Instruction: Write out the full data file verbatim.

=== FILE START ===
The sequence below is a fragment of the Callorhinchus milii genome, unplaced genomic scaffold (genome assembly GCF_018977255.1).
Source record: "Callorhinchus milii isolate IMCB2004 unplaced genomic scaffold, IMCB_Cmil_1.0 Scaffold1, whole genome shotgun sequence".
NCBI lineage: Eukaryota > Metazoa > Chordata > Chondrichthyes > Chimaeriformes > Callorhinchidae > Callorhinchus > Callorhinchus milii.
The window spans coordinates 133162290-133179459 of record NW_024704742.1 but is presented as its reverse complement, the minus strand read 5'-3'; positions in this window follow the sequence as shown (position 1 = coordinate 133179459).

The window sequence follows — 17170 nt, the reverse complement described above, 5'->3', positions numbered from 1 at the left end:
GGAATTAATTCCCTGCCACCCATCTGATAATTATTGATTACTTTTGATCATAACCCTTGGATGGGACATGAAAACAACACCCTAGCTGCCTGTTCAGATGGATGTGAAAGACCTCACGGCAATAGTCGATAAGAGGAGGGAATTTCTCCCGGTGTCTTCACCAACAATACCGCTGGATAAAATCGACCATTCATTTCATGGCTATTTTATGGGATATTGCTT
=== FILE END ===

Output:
The sequence below is a fragment of the Callorhinchus milii genome, unplaced genomic scaffold (genome assembly GCF_018977255.1).
Source record: "Callorhinchus milii isolate IMCB2004 unplaced genomic scaffold, IMCB_Cmil_1.0 Scaffold1, whole genome shotgun sequence".
NCBI lineage: Eukaryota > Metazoa > Chordata > Chondrichthyes > Chimaeriformes > Callorhinchidae > Callorhinchus > Callorhinchus milii.
The window spans coordinates 133162290-133179459 of record NW_024704742.1 but is presented as its reverse complement, the minus strand read 5'-3'; positions in this window follow the sequence as shown (position 1 = coordinate 133179459).

The window sequence follows — 17170 nt, the reverse complement described above, 5'->3', positions numbered from 1 at the left end:
GGAATTAATTCCCTGCCACCCATCTGATAATTATTGATTACTTTTGATCATAACCCTTGGATGGGACATGAAAACAACACCCTAGCTGCCTGTTCAGATGGATGTGAAAGACCTCACGGCAATAGTCGATAAGAGGAGGGAATTTCTCCCGGTGTCTTCACCAACAATACCGCTGGATAAAATCGACCATTCATTTCATGGCTATTTTATGGGATATTGCTT